The XL.1 is a descent product that would benefit from expansion but Bergey has expressed that will not be the case. The availability of a 48 volt model, from which many of us off-grid users could benefit, appears to be a phantom. As early as 2005 it was listed as “In development, inquire about availability”. This remark has now vanished from their 2010 website update.
Instead of making a current favorite into a more versatile machine, the company apparently has a 5 kW model in the works. This may be an effort to compete in the 5 to 6 kW peak power market currently dominated by Iskra, Kestrel and Proven. For this, they should be applauded.
On the positive side we always hear good things about the company’s quick response to problems. This feeling is common among owners and dealers/installers. We have had similar experiences when asking for information. While responses are usually not immediate, at least they do eventually acknowledge our questions. This is not always the case with other companies.
Combine the attention to their existing customers with the 5 year (10 year for the Excel) warranty and you should have at least a half a decade with little or no expense in material and workmanship claims.
Though we complain that their product line seems to be rather narrow and old, they are a solid company that should not be brushed aside. Now we wonder which company is going to join up with Home Depot.
Interestingly, the XL.1 is only available in a 24 volt unit. In contrast, the SWWP Whisper units have user adjustable voltages. As we have said previously, there is no indication that any changes are coming down the line. Unless you want to try the approach offered by Kansas Wind Power (http://www.kansaswindpower.net/bergey_wind_generators.htm) for 48 volt battery charging, there are no other options.
For us, an area of technical concern is the rectification of AC to DC in the nacelle. We are puzzled as to why they chose to make the rectifiers somewhat inaccessible by having them at the top of the tower. The Bergey people explained to us that they have tried several ways of getting the power to the batteries and this one proved to work the best. It still does little to ease our concern in this area. Our main wind power generation comes in the winter. Typically the winter is cold and dark and windy. This is not the ideal time to drop the tower just to replace a part that could be located on the ground. We see this as a point to be aware of.
There were early reports relating to problems with the alternator. It seems that continuous high winds would eventually cause it to fail. This was a problem with the magnet wire vendor which has long since been resolved. Occasionally this will pop up a reason to avoid the XL.1 but you can count it as ancient history. It’s sort of like a small wind urban legend.
The XL.1 is a complete turbine/charge control unit for a reasonable price. As with the trend among many turbine suppliers, there were some substantial price increases in 2010. The XL.1 did not escape a price markup. It is now pushing just over $3,000. Though it is not a heavyweight machine by any means, it is reasonable for its size and price. We still feel the XL.1 is a decent buy and would not object to owning one.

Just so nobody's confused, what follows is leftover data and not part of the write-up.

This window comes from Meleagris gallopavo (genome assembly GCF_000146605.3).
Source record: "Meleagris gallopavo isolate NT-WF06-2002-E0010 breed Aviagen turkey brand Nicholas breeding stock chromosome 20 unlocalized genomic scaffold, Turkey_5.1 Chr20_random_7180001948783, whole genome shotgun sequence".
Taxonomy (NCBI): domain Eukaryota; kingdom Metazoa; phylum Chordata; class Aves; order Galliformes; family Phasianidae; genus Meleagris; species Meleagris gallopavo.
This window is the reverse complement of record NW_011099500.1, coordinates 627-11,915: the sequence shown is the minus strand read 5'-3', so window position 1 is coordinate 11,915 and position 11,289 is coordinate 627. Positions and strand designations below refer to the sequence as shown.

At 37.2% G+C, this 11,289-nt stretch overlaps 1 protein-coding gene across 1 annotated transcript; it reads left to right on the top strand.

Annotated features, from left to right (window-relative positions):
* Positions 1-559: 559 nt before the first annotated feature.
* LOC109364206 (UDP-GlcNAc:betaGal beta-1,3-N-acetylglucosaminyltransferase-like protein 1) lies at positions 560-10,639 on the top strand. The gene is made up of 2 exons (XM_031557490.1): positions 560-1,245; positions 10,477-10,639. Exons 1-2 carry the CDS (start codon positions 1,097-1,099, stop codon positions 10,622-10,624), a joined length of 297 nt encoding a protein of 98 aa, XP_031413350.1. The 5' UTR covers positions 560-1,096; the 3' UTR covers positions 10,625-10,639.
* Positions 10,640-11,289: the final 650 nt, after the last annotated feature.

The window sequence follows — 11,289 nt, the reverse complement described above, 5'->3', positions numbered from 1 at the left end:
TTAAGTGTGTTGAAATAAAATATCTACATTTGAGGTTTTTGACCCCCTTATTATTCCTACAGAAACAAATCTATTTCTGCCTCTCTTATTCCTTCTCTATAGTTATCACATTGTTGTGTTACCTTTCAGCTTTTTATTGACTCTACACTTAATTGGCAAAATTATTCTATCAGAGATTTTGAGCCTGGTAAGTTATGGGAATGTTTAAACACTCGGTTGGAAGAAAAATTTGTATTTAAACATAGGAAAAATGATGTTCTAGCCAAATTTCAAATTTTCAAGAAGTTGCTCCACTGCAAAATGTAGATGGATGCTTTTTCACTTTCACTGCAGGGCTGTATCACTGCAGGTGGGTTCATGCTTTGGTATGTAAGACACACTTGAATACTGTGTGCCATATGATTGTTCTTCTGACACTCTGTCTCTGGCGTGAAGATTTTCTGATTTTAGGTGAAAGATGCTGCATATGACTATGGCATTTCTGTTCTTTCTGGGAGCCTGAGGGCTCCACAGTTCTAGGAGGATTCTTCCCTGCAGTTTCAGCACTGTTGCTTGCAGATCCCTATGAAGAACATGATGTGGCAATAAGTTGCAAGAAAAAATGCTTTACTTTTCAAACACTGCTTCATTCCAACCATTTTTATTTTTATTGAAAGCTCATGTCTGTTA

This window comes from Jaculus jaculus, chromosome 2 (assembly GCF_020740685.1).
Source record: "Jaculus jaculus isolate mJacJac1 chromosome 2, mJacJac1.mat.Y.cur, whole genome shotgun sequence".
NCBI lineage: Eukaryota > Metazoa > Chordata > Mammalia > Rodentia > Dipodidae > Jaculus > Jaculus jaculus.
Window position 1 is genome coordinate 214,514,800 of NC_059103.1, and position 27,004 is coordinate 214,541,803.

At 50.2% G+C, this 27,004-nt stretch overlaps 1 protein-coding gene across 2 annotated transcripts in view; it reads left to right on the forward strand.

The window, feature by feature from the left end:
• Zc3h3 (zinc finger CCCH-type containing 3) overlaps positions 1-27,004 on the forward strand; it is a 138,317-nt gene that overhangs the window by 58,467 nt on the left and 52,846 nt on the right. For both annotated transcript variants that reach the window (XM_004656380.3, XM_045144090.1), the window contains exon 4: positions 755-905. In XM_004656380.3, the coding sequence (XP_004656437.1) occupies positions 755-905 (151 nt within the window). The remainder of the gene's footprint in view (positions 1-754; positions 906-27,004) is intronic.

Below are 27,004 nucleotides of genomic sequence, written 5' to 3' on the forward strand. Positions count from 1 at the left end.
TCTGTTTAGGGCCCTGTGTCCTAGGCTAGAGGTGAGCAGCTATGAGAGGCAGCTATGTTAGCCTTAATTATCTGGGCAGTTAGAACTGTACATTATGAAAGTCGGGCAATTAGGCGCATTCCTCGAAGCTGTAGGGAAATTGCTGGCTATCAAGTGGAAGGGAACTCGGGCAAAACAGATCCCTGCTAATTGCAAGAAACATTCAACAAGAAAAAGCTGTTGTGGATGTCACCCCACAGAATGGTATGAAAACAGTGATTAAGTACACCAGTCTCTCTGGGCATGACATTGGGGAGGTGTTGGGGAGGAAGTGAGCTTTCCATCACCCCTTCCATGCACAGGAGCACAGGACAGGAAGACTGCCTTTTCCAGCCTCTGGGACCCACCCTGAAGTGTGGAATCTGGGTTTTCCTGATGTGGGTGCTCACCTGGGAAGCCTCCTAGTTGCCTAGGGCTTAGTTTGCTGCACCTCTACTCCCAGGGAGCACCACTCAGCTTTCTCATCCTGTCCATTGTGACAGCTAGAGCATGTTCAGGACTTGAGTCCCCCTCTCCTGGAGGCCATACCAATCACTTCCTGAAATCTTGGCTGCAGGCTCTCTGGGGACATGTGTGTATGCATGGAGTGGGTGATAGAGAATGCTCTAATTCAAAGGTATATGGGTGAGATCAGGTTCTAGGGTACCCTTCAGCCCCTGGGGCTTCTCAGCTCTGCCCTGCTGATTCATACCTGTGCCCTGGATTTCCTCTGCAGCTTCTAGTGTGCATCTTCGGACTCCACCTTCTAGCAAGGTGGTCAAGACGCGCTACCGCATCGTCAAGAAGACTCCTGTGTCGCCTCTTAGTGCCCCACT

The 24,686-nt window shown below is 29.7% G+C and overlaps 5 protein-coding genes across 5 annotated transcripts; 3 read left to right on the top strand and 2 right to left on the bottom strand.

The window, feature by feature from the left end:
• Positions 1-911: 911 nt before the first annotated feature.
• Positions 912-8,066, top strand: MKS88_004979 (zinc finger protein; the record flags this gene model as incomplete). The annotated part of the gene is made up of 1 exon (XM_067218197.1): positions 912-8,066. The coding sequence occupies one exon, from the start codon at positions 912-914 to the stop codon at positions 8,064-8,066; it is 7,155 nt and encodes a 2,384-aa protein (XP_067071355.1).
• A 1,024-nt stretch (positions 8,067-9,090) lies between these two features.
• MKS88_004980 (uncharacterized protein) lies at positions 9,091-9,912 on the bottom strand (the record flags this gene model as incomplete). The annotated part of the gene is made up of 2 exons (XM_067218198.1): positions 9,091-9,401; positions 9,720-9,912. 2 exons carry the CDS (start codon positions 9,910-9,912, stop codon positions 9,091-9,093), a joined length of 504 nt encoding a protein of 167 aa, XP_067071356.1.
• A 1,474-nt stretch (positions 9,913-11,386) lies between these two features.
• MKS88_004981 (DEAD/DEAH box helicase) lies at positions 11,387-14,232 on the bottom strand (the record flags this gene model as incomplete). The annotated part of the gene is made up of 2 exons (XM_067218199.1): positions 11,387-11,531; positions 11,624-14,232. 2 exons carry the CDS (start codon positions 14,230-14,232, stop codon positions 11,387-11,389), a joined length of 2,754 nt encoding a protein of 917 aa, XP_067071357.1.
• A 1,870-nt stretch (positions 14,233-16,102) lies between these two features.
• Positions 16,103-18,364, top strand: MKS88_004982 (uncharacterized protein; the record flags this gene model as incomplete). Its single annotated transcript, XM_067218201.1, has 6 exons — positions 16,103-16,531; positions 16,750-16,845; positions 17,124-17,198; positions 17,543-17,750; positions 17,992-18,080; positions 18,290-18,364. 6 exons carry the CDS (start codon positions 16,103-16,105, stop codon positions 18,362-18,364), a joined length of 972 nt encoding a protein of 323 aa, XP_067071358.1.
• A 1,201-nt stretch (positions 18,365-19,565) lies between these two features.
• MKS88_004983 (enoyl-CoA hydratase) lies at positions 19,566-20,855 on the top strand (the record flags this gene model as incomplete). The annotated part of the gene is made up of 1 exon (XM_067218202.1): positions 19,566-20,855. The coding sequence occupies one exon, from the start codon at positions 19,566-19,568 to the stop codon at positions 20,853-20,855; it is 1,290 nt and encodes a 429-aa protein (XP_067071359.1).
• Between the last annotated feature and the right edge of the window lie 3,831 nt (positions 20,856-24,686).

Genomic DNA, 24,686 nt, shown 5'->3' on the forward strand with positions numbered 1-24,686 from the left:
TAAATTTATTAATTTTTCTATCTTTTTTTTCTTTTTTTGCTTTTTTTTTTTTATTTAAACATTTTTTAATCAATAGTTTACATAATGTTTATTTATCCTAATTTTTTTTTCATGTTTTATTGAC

- Relatively low rpm
- Furling* (In our opinion furling is justified by the price)
- Currently only 24 volt model available
Bergey’s flagship Excel is still going strong after 27 years. And if you live in California, Hawaii or North Carolina you can pick one up at Lowes while browsing for lumber, power tools or nails. Imagine turning the corner of the light bulb aisle and running into that yellow nosed giant. Unfortunately, if you didn’t bring your deuce and a half flat bed truck forget about toting one home and surprising your family.
Two distinct versions are available. The Excel-S is the grid tie unit with a rated output of 10 kW. The Excel-R is the battery charging version with a rated output of 7.5 kW. Like their smaller XL.1, they use the side furl governing method to keep rotor speed under control. We feel that such a large machine swinging in and out of furl seems a little harsh but evidently it works for the Excel.
The Excel sends it current down the line exactly the opposite of the smaller XL.1. While the XL.1 rectifies the current in the turbine nacelle, the Excel runs three phase AC (wild AC or variable voltage) current down the pole and to the charge controller before it is rectified to DC.
Here is what we don’t like. The wind speed at rated output is 27 mph. The furling speed is 35 mph. It seems that furling at such a high speed would cause unnecessary wear. Also, during a storm or high-wind period the off grid system will quickly end up with a full battery bank and the excess is burned off in some sort of diversion load. Though the hot water or warm air is nice, we would settle for less energy output and a longer turbine life.
On the other hand, if you are grid tied there is an advantage to the energy harvest at high speeds since you can continue to feed it into the ever accepting commercial grid. While this sound really good, there have been problems reported in some grid tie installations. When the Excel is operating for long periods at peak output, the high voltage being produced is shutting down the inverter. This can cause a loss of production at high wind speeds.
The problem in this case is not the turbine but rather the inverter. The occasionally troublesome GridTek 10 inverter has been replaced with the new Powersync II. So far the Powersync II has been reported to not have the same problems. To keep the power flowing down the line and into the grid should prove to be a production boon in high wind locations.
Overall we see the Excel as a solid performer. Weighing in at 1050 pounds, you do get your moneys worth in metal. The Excel certainly has the service and reliability history which should let you sleep well at night. On the other hand if you want to live a little closer to the edge of technology or design, Eoltec, Iskra, Proven and Ventera all have turbines that approach or match the annual output of the Excel.
- Proven Reliability
- Furling* (In our opinion furling is justified by the price)
- High furling speed